Mr. Ralaingita led a total of 8 training workshops in the following target communities: Arcatao, located 6 hours northeast of San Salvador; Huisisilapa, 2 hours north of the capital city; and Guarjila, also in the country's northern region. All together, 166 community members and 16 technicians from the Office of Civil Protection - in charge of national emergency management - participated in Mr. Ralaingita's sessions.
Technicians from the Office of Civil Protection receive
certificates for their participation in Mr. Ralaingita's training.
1 day-long training session was carried out in both Arcatao and Guarjila, but perhaps the most success was achieved in the community of Huisisilapa.   There, residents enthusiastically participated in 3 training sessions, successfully developed a community mitigation plan using a "participatory approach", and organized a Community Disaster Virtual Team to lead disaster mitigation efforts in Huisisilapa going forward.   Mr. Ralaingita noted,
"The community of Huisisilapa has now become one of the most motivated communities energized by our training and support from PROBUSQUEDA. It has become an example community to be declared a 'pilot project' by PROBOSQUEDA."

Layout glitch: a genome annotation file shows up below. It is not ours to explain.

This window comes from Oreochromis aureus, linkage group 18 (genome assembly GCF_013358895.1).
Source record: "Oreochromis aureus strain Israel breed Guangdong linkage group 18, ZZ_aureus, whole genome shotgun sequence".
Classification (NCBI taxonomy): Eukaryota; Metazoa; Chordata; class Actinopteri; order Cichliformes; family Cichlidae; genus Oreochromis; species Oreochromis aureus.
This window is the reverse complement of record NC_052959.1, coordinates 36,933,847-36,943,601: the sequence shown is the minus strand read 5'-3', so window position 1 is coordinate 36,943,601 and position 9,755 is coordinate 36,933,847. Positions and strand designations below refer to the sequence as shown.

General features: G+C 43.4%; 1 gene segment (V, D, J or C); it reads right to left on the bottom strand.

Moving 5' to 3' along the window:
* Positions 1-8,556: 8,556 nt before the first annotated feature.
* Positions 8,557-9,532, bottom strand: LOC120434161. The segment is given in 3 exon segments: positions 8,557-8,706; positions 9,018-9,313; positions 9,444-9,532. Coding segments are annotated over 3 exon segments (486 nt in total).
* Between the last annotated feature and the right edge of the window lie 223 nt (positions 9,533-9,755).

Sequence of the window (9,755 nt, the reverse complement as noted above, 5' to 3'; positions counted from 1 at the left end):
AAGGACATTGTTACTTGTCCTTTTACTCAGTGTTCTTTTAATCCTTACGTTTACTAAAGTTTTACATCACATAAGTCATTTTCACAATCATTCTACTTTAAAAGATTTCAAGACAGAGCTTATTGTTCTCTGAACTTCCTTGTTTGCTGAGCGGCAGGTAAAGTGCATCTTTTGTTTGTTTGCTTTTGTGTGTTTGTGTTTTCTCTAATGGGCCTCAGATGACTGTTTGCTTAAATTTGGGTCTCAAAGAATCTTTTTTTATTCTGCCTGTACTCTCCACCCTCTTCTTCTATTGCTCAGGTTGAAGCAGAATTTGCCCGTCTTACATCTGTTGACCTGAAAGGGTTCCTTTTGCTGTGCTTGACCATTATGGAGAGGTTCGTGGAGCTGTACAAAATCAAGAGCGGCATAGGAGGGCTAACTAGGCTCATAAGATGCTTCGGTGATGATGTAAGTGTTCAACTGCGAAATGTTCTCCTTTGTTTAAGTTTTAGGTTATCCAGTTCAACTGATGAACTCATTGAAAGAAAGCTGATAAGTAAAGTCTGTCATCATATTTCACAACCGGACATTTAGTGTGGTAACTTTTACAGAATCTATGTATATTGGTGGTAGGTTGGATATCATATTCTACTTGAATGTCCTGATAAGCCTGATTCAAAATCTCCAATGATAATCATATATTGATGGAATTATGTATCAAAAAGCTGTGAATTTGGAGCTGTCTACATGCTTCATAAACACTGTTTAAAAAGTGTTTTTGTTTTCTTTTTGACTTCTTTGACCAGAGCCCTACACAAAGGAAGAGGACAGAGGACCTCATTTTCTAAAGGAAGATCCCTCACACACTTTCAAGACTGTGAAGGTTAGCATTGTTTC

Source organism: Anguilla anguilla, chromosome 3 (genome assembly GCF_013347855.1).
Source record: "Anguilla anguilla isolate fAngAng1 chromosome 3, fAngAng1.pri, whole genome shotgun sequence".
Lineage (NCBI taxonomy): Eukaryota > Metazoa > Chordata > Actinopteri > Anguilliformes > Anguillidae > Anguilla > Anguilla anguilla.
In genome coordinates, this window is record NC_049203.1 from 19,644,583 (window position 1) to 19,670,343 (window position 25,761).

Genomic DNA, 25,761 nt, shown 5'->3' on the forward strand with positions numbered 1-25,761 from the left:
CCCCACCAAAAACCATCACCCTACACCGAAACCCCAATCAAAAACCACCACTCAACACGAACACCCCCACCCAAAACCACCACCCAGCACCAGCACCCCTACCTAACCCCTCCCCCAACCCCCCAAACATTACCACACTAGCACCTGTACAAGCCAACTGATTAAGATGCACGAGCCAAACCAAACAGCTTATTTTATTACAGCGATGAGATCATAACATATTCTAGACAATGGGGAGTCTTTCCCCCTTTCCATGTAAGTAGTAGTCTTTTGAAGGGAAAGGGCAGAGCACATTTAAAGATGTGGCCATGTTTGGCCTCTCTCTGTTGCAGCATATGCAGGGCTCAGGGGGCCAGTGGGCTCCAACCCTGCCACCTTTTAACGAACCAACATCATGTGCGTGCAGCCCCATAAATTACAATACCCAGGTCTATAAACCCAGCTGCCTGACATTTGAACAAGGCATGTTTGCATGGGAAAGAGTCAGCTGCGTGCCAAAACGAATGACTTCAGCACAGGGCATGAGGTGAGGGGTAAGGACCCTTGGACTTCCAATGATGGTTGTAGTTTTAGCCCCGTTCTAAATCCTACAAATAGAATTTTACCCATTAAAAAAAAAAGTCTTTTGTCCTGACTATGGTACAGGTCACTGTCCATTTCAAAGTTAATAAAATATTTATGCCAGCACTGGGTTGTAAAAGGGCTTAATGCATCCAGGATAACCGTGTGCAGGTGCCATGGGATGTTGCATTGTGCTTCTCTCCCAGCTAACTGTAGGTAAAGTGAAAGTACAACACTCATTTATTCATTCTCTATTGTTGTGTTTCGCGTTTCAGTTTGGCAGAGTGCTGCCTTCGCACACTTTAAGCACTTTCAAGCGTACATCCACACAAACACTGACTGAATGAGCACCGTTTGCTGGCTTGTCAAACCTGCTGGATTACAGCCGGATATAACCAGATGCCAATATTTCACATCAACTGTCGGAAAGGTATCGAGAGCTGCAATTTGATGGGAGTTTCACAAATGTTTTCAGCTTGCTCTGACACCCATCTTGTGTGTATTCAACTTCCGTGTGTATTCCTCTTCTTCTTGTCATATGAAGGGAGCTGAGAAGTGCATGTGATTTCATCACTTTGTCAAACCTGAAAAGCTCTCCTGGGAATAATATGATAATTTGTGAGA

Mr. Ralaingita believes that the trainings were very successful in promoting a culture of disaster prevention in each of the 3 communities, though he notes that response and mitigation processes "must be updated and must evolve based on contextual change and reality".

Monday, November 12, 2012

From the Field: Animal welfare in Haiti

The following blog post comes from Robert Spencer, Alabama Cooperative Extension personnel and repeat Farmer to Farmer volunteer, who writes about his past week in Haiti:

Robert and producer in La Coline inspect teeth to determine age of buck
The first five years of my visits to Haiti have primarily focused on meat quality and food safety as it relates to rabbit production and processing; much of is based on HACCP guidelines. During the past year (year 6) I have added production quality, or as I call it “Animal Welfare”, to my subject matter. This topic was the result of my realization that producers lacked a basic understanding of production essentials in regards to caring for their animals. Based on my observations, I decided to focus on specific areas including nutrition (vegetation, feed, and water), care of newborn, shade and protection from harsh environmental conditions, sanitation, and more. I felt this area was more important knowing that without quality production, producers will not have adequate numbers for processing and marketing.